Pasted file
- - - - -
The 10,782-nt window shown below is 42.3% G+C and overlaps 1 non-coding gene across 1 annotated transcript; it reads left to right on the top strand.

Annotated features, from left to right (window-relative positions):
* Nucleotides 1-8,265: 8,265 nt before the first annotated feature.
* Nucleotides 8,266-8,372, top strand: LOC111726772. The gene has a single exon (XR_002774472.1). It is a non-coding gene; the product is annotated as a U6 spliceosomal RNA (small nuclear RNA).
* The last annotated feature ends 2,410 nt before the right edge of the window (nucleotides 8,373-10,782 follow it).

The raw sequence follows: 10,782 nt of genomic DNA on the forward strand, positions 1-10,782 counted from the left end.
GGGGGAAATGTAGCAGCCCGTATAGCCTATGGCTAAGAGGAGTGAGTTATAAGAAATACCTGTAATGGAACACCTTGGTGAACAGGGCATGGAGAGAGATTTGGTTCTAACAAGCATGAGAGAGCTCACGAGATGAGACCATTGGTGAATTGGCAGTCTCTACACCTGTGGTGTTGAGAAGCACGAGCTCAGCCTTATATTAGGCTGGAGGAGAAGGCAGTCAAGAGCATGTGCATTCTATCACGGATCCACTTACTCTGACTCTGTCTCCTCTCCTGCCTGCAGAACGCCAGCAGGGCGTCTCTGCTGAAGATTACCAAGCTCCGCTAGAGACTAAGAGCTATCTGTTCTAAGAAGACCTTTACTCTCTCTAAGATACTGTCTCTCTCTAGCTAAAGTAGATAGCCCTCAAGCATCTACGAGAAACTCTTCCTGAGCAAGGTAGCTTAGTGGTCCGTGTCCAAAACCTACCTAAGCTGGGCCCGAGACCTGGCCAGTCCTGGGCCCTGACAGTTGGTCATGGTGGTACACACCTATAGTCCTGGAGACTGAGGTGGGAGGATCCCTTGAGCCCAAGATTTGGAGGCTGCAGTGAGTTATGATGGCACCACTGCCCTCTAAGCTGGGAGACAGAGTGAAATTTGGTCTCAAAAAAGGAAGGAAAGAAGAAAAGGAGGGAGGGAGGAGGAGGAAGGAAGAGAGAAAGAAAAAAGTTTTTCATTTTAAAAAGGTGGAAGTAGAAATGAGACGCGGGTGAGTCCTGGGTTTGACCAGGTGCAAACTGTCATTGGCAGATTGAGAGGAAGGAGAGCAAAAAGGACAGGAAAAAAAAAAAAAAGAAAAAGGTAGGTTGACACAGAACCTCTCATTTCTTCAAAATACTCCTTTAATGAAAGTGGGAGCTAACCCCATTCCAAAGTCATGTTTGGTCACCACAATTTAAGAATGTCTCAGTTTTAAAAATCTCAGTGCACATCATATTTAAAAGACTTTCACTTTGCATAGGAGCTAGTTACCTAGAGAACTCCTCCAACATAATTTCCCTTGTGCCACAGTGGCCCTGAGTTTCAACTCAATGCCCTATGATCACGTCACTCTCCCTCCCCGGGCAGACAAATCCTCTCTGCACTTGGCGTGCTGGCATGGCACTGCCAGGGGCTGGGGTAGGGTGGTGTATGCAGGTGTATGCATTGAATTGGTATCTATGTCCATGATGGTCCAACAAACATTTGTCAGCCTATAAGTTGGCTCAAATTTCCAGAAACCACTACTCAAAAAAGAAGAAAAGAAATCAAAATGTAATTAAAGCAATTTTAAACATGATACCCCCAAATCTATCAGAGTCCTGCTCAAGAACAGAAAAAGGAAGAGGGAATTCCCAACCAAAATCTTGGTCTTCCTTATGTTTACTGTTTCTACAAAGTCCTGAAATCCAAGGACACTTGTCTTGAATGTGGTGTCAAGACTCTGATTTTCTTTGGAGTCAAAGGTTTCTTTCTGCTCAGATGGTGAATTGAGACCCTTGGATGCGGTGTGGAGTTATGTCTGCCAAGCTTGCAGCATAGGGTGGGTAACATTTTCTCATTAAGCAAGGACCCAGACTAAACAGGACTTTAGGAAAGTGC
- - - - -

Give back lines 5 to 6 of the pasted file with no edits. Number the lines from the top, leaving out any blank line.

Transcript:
* The last annotated feature ends 2,410 nt before the right edge of the window (nucleotides 8,373-10,782 follow it).

The raw sequence follows: 10,782 nt of genomic DNA on the forward strand, positions 1-10,782 counted from the left end.